The Baffin Big Walls Expedition 2010 has safely returned back home from the high Arctic with a major new route on an unclimbed summit under their belt. The British trio of Mike ‘Twid’ Turner, Stu McAleese and Mark Thomas established the monster big wall route, Arctic Monkeys VI A4 V+ 1400m, over a period of three weeks with 18 consecutive nights in portaledges.
Reaching the summit at 1600 hrs on 24th May they were back down at the base of the pillar by 0400 hours in the morning – continuous daylight has its advantages as does using 100 metre ropes.
Seasoned big wall climber, Twid Turner, said: “It was a great route, an amazing line on a big, big wall and vertical all the way. Ever since I went to the area in ’99 the potential line had bugged me to go back and it was definitely as good as I remembered it.”
Stu McAleese described the trip as: “Totally full-on! At every level, it was an amazing experience. From the start to the very end of the expedition it required hard work every day. Living and climbing in such a remote place for a month non-stop in such extreme conditions was tough.”
The route is situated in the remote Stewart Valley among the Sail Peaks, 100 km north of the small Inuit settlement of Clyde River. Back in January DMMreported on their preparartions for the trip. The challenge of the sheer pillar taken by Arctic Monkeysinvolved consistently difficult climbing including 350 m of mixed snow and ice climbing.
The team experienced extremely cold temperatures (average -20°C), regular snow showers and windy conditions. Twid commented: “The cold made life harsh all the time. Belaying was the hardest thing to do, often requiring you to wear two duvets. ”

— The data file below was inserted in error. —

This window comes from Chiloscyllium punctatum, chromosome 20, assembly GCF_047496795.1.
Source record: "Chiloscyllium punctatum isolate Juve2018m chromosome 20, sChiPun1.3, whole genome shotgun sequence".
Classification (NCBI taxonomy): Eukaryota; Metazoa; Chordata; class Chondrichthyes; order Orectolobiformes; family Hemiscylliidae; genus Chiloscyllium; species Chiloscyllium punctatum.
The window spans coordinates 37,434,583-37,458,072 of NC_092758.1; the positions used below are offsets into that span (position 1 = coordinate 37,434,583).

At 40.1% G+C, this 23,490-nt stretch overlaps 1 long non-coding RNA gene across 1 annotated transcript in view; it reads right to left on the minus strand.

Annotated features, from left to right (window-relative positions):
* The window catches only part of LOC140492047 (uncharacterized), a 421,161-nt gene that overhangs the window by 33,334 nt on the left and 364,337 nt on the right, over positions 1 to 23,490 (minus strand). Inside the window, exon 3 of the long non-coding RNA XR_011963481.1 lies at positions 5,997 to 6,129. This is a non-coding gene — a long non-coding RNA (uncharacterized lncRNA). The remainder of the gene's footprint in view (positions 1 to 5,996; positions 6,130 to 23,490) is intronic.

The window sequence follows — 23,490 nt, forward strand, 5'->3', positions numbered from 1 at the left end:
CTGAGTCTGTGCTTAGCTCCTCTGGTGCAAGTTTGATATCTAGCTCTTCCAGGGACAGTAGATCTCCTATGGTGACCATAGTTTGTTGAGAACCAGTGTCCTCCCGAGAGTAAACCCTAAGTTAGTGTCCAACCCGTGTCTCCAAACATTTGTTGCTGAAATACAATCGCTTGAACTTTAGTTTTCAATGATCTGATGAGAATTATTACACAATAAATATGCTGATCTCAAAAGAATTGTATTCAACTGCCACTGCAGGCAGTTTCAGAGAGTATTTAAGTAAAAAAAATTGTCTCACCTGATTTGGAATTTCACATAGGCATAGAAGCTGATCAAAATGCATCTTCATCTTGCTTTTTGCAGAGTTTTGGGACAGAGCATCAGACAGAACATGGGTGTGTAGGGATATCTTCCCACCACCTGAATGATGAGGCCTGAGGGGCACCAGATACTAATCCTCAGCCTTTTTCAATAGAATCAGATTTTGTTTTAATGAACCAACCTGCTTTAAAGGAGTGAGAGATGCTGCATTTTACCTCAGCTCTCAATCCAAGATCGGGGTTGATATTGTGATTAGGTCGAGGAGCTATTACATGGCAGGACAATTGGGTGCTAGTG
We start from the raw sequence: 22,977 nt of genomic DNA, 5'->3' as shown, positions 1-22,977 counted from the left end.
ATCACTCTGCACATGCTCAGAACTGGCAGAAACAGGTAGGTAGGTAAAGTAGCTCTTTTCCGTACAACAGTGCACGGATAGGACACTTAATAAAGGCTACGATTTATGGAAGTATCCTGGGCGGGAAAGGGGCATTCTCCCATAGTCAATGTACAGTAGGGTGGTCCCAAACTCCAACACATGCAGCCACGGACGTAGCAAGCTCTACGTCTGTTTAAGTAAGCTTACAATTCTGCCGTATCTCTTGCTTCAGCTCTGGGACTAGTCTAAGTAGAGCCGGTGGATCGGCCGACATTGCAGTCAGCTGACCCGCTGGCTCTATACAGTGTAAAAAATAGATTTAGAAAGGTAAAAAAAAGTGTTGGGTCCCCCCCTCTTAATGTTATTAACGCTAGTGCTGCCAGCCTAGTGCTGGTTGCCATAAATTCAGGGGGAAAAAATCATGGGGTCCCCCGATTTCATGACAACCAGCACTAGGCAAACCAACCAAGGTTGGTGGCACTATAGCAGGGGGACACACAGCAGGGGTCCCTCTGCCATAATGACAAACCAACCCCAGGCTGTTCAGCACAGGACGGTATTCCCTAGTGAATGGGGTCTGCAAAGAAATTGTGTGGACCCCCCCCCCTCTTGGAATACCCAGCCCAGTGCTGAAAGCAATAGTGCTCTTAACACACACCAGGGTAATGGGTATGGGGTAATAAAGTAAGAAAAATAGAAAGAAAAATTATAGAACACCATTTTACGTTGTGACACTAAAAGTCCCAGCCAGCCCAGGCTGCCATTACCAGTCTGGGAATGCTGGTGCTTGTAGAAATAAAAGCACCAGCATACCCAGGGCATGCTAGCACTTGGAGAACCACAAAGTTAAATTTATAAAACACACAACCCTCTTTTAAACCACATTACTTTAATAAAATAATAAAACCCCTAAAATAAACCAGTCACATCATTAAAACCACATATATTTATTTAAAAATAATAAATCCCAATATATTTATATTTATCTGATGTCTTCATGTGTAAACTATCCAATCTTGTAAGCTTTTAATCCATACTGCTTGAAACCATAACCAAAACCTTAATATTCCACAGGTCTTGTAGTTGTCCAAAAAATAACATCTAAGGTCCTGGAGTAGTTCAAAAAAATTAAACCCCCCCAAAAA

“The team worked hard every day and there was no let up. It was a very physical route. The climbing was hard aid with lots of serious climbing.”
Rotating leads on the climb they reached the summit on an amazingly clear day having run out of food and fuel. Twid described summiting on the virgin wall and peak in perfect conditions as: “Justification for all the hard work and suffering in the bad weather.” For Twid it was around big wall number 30 and 20+ major walls in the greater ranges.
Stuart McAleese said: “The trip finished unexpectedly when we had to leave base camp quickly to escape the thawing fjord. The skidoo’s that brought us in couldn’t reach us and we had to wade through freezing slush for 15 miles, all too aware that it was polar bear territory, in order to meet up with the Inuit recovery team.”
Twid thought getting out was one of the hardest days of the whole trip; just when you thought climbing what is likely to be one of the stand-out routes of the year.